In this week’s case (Milliken v. Rowe) the Plaintiff was injured in a 2007 collision.  At trial the Plaintiff presented expert opinion evidence from a privately retained physiatrist.  The Plaintiff’s treating orthopaedic surgeon was also called to the stand, however, he was not called as an expert witness but rather as a witness of fact.  Despite this limitation the Court exercised its discretion under Rule 11-7(6) and permitted the treating surgeon to give opinion evidence addressing diagnosis and prognosis.  In doing so Mr. Justice Davies provided the following reasons:

[55] Dr. Zarkadas was not called as an expert witness at trial but he is obviously a well-qualified orthopaedic surgeon. He is also Ms. Milliken’s treating physician concerning her right shoulder difficulties.

[56] As such he was able to assist me in assessing Ms. Milliken’s future prospects if the surgery is undertaken or if it is not. To that extent, his more immediate involvement with and treatment of Ms. Milliken allows insight that was not previously available to Dr. Andrew Travlos (adduced as opinion evidence by the plaintiff) arising from his examinations and enquiries six months earlier.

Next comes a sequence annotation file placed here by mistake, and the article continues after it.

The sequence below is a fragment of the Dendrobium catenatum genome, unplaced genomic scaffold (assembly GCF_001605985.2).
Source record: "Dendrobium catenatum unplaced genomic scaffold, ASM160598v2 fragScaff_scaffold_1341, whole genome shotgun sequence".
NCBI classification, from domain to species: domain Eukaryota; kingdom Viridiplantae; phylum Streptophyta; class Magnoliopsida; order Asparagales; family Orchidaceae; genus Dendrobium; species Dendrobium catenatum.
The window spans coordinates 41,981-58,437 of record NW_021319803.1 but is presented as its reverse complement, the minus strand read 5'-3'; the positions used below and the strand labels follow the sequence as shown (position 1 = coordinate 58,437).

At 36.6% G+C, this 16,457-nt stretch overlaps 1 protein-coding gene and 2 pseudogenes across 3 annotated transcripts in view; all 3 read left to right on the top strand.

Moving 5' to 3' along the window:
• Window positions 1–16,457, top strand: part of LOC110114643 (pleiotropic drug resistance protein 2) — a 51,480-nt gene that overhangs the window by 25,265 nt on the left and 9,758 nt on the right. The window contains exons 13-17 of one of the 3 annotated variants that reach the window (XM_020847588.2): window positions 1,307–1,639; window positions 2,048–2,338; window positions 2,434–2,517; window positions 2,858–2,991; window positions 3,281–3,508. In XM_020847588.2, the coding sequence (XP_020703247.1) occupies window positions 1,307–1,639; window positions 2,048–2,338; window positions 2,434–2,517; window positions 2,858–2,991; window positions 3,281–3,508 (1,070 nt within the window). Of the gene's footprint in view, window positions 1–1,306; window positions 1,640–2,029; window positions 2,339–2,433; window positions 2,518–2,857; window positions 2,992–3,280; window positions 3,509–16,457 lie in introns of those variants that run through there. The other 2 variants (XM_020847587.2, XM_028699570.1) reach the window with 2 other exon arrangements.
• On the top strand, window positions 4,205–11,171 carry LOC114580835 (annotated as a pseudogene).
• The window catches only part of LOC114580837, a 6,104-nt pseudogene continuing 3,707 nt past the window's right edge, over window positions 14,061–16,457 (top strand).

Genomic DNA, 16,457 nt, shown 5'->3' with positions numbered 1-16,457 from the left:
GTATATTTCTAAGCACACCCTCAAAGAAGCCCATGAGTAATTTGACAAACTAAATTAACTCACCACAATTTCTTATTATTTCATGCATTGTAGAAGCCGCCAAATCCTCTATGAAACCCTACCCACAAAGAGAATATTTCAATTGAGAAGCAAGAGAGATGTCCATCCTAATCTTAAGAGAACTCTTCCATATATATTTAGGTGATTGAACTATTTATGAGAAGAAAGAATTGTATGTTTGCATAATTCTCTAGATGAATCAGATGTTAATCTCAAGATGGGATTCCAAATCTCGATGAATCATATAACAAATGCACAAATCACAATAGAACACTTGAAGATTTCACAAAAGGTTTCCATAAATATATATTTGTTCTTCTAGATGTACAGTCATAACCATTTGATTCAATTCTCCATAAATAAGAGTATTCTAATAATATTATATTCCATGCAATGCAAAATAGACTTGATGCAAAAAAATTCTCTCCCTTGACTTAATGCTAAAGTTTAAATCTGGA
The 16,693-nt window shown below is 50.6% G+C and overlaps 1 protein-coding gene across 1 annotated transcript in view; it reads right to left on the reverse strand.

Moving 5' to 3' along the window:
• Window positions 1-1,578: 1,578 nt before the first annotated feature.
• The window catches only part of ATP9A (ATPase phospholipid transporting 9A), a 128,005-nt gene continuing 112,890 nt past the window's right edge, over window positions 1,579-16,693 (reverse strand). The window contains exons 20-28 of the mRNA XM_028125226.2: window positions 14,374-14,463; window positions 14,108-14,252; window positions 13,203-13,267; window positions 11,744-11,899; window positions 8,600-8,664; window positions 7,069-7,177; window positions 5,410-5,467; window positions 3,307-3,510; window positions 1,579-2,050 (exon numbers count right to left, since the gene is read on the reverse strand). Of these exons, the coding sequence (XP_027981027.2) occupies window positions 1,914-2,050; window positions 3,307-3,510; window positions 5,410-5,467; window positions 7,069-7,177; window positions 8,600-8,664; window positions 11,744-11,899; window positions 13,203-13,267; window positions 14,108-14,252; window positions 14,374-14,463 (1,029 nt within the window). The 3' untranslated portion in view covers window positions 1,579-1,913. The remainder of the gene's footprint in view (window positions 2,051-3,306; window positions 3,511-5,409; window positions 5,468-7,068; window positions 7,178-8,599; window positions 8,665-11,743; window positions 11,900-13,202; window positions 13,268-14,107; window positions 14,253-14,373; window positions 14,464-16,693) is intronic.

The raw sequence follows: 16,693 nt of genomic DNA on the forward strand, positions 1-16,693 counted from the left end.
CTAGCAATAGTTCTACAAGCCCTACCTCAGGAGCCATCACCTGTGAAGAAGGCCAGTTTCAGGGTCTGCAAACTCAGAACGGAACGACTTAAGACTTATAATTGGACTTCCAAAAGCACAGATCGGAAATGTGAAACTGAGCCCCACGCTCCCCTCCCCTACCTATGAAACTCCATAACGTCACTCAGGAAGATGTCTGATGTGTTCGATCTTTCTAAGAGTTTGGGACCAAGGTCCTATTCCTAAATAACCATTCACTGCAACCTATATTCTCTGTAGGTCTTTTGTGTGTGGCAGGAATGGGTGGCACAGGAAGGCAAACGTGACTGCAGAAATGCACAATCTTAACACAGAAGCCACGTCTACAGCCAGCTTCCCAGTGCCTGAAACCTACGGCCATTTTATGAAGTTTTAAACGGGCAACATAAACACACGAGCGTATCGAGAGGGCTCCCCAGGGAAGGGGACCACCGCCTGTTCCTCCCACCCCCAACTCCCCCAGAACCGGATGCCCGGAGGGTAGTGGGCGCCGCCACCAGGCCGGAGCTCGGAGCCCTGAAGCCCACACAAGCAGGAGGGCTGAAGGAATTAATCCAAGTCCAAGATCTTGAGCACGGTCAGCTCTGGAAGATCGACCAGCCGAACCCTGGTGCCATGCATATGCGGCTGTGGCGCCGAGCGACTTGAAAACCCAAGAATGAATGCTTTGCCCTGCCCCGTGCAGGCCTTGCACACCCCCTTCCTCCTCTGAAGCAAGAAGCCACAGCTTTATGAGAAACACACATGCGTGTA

[57] In those circumstances, notwithstanding the failure of the plaintiff to seek to have Dr. Zarkadas qualified to provide opinion evidence, I determined to receive his evidence concerning his diagnosis and prognosis related to Ms. Milliken’s right shoulder injuries.

[58] I did so over the objection of the defendant because of my belief that the determination of damages in this case should be based upon the best evidence available.

[59] In my opinion, the ability to achieve a just result should be served, rather than thwarted, by the application of procedural rules.

[60] The Court’s power to exercise discretion to allow relief from the harsh consequences of non-compliance with procedural rules recognizes that principle.

[61] I also, however, recognized that the defendant could be prejudiced by the admission and consideration of Dr. Zarkadas’ prognostic evidence if not given an opportunity to answer it.

[62] I accordingly provided the defendant an opportunity to consider whether to call rebuttal evidence before rendering judgment.

[63] I was subsequently informed that the defendant did not intend to do so.